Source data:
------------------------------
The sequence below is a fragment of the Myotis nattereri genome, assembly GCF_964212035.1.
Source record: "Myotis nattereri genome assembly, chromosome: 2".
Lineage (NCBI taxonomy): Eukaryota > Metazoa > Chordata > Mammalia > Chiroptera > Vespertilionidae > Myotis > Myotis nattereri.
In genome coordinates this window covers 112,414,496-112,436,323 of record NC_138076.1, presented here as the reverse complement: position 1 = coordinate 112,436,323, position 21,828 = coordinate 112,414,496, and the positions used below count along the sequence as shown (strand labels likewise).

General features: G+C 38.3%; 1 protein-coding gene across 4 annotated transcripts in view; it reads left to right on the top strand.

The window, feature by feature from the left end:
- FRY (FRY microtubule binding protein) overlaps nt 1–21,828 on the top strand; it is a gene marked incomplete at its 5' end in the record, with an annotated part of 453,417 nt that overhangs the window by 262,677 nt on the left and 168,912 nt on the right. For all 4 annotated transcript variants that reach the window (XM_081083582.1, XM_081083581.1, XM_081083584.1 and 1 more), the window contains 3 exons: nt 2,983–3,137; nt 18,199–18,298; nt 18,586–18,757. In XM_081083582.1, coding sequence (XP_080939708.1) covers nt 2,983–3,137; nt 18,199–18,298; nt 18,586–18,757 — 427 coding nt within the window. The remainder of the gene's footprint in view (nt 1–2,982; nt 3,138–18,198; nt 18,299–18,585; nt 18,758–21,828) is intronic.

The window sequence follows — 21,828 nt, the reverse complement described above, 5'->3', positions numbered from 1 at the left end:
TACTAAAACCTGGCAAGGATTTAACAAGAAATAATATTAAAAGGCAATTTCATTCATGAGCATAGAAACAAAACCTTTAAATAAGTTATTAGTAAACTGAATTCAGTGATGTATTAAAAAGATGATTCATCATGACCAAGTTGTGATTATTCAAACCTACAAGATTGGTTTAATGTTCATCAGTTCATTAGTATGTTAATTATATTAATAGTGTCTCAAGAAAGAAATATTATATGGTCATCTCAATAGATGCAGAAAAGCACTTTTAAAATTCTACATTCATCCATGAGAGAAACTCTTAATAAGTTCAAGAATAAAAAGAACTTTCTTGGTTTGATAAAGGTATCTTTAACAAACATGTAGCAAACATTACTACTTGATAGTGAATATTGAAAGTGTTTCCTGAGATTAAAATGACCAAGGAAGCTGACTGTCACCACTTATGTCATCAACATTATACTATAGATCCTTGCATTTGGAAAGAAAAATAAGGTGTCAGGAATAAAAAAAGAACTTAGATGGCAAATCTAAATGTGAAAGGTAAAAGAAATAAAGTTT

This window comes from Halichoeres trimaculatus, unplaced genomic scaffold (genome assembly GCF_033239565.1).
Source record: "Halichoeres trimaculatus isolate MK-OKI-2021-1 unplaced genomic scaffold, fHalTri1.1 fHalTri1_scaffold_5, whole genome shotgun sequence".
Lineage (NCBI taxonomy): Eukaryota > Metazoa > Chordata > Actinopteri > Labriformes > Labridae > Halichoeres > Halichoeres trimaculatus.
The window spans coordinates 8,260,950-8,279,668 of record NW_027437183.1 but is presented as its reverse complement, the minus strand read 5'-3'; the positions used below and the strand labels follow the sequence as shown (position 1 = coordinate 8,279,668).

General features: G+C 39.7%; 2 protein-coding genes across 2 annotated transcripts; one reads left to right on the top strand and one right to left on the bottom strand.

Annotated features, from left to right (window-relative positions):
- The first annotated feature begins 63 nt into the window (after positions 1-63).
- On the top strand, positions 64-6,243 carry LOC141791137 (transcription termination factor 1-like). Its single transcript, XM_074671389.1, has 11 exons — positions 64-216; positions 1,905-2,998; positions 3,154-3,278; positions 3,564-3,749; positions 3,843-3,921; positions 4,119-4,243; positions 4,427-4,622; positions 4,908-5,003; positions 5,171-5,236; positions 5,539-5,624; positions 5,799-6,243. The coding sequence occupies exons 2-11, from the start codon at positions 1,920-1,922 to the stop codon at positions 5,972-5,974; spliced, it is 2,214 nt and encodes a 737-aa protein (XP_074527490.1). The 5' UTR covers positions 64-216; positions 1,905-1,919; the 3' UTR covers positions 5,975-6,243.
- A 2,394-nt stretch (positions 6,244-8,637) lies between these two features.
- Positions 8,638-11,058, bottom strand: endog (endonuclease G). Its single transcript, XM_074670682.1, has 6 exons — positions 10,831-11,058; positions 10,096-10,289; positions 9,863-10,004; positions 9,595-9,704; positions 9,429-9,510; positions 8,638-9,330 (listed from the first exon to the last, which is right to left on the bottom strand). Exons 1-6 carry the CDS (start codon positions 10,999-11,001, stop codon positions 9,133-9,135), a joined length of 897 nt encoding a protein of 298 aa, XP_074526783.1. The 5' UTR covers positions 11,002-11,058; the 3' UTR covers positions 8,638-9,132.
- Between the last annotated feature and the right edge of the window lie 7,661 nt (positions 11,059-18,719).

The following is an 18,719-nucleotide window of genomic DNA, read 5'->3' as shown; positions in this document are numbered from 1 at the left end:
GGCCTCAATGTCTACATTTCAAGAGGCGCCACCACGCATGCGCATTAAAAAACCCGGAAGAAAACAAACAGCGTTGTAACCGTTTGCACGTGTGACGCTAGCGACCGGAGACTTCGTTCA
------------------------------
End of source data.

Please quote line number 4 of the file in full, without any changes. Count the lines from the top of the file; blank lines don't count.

In genome coordinates this window covers 112,414,496-112,436,323 of record NC_138076.1, presented here as the reverse complement: position 1 = coordinate 112,436,323, position 21,828 = coordinate 112,414,496, and the positions used below count along the sequence as shown (strand labels likewise).